Jeremy's rating: ★★★★★
For a space where you can just as easily discuss a legendary Chinese king as you can appreciate Brian Eno music, giant mechanical clocks, or the future of the world.
Jen's rating: ★★★★★
For a space with dope industrial vibes and a bounty of natural light streaming in through the large warehouse windows. Full of worn-in leather couches that would make any butt smile.
Legend has it that a king of China was taking a stroll through his imperial gardens one day with a steaming hot mug of water to drink. As he strolled, likely mulling over his kingdom and the priorities of his day, a tea leaf fell from a plant and landed in his mug.
Open to experimentation, the king let the mixture steep, enchanted by the aroma suddenly emanating from his brew. After mixing the tea and water, the king proceeded to take a sip, becoming the first human to ever have tea. Astonished by the exquisiteness of the drink, the king went on to pursue large scale cultivation of the plant, ultimately making tea one of the most popular drinks in the world.
With an origin so simple, how could tea be anything but the most basic of drinks? Dunk leaves in water, maybe a bit of milk or sugar, stir, enjoy. Why complicate this process?
Well, simply, because it makes a world of difference. And, despite what that legendary king of China may have thought, the drink isn't as basic as he would have you believe.
Everything from the leaf-to-water ratio, the amount of time the leaves are allowed to steep, the temperature of the water — which critically varies for each tea type — how much you agitate the water once steepage begins ... God! That's enough, I'm sure you're thinking.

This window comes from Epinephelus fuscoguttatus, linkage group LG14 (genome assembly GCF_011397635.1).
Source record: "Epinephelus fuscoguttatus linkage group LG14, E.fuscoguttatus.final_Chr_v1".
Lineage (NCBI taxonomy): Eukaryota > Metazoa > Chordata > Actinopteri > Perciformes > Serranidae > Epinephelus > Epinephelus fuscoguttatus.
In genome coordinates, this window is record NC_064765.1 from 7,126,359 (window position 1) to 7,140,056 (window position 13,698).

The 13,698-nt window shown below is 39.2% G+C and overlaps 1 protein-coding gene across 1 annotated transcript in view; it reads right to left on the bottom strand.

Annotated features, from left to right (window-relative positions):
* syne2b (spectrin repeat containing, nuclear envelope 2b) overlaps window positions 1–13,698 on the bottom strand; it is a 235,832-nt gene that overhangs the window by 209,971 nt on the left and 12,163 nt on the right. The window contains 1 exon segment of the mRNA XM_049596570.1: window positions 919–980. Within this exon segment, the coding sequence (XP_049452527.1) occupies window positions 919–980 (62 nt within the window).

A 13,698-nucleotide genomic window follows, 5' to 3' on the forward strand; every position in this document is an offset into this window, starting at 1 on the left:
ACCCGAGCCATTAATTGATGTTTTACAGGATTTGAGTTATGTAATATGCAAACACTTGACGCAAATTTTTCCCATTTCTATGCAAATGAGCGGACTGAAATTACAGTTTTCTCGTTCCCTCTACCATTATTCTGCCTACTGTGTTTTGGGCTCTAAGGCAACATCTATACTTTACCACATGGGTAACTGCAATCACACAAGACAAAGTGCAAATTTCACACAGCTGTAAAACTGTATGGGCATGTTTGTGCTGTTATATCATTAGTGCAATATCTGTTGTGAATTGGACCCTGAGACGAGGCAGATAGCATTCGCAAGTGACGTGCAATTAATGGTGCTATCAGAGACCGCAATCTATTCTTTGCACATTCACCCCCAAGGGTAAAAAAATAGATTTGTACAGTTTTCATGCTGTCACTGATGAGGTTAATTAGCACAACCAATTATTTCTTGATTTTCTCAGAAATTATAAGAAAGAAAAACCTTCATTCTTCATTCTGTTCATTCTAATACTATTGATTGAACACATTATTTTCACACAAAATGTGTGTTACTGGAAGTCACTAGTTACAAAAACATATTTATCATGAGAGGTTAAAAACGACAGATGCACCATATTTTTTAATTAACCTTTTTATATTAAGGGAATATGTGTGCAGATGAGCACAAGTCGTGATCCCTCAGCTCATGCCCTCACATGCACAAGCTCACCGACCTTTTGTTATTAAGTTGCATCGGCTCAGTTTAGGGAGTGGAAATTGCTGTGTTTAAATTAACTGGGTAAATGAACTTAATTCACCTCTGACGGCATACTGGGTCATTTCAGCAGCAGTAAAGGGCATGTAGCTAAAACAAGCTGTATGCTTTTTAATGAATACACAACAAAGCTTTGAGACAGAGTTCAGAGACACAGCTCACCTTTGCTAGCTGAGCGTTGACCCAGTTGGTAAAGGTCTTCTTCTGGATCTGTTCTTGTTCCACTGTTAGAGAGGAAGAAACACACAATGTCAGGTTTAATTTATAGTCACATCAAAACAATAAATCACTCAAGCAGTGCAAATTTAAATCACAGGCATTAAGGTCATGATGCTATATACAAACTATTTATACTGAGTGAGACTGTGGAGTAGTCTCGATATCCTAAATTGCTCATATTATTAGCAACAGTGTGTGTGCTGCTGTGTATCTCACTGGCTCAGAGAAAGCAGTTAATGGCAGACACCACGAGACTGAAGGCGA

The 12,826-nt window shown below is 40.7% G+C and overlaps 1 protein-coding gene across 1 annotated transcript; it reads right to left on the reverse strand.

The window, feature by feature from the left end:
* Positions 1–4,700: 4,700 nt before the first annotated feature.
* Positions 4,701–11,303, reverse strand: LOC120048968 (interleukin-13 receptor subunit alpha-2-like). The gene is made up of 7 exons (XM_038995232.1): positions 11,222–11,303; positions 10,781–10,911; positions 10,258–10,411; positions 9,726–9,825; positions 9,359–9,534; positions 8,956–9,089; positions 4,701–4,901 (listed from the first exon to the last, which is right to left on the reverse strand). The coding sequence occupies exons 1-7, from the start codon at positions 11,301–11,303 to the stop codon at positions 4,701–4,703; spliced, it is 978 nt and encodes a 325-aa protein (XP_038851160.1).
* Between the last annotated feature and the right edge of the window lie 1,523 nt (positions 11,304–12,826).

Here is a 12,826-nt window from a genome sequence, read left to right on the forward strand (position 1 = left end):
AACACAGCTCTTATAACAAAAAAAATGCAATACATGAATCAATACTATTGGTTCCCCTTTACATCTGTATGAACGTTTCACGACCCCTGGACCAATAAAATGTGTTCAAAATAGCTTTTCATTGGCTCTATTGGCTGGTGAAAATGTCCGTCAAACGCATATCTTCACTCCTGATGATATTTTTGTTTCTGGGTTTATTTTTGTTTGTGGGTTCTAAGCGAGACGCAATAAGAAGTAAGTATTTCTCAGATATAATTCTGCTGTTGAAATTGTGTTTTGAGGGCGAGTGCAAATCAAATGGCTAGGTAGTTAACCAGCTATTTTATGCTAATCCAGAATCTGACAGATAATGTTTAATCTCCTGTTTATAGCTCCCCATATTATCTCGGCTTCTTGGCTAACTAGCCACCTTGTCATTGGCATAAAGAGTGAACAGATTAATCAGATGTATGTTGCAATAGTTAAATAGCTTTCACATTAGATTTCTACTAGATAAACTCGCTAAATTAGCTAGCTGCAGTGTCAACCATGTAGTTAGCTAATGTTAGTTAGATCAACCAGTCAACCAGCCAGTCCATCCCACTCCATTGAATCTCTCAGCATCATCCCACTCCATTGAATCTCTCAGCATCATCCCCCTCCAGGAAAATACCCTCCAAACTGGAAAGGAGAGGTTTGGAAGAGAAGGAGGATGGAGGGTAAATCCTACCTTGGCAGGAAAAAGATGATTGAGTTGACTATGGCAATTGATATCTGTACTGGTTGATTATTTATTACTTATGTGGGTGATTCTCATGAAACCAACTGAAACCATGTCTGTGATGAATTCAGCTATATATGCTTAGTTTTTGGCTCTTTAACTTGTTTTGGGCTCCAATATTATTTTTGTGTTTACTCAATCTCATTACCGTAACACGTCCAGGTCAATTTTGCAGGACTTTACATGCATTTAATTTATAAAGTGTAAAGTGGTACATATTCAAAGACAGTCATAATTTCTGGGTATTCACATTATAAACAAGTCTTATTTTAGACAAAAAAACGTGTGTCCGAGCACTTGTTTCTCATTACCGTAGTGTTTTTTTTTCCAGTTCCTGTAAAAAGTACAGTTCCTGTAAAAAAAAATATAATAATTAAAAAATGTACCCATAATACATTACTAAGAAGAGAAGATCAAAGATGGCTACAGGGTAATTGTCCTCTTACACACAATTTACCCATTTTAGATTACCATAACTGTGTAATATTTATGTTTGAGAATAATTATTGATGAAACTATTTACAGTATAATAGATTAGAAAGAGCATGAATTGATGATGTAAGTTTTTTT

... and I agree with you. I always thought I was a tea lover, but I would take my tea for granted and skimp on the level of detail to make a good cup (and I still do, unfortunately, out of sheer laziness). I'd heard of some "tea snobs" going above and beyond in the preparation, but really, how big a difference could that make?
Shortly, it changes everything. The Interval — the cafe at The Long Now Foundation, which is dedicated to fostering long-term thinking — knows this, and the results are incomparable. Little did I know when Jen and I went there for drinks we would end up witnessing alchemy, transforming a Buddha's Hand Oolong (the "bartender's" leaf recommendation) into something near indescribable.
She began by measuring precisely the amount of tea leaves going into the brew on a gram scale. Meanwhile, water was boiling to a precise temperature, selected to best extract the tea's flavor without burning the leaves (the darker the tea, generally, the higher temperature the tea leaves can withstand). The leaves and water were then combined and left to steep for an exact amount of time, determined down to the second.
Amber, smokey, floral goodness that flowed over the tongue with the gentlest touch. I can only compare it to a smooth masterfully distilled Scotch, in which a range of competing flavors are balanced perfectly, flowing over the tongue in unison without competing.
The second result was a very happy Jeremy.
And even if my waxing on about tea hasn't convinced you to visit The Interval — Jen will also confirm that their milk tea is phenomenal (or in her words, scrumdiddlyumptious) — then the building itself is worth a visit. Built in a former industrial space in the Fort Mason Center, the cafe has views of the Golden Gate Bridge, Alcatraz, and the shoreline.
The Interval pays homage to the building's prior history as a military forge and machine shop. Sticking to its industrial style, the cafe is home to a variety of mechanical wonders as well as a floor to ceiling library containing works for how to sustain, and rebuild, civilization in keeping with The Long Now Foundation's stated purpose.
All together, The Interval functions as a comfortable space where anyone can have a good drink, relax, and think over the marvels of human civilization so far and how it will be possible to keep our good run going.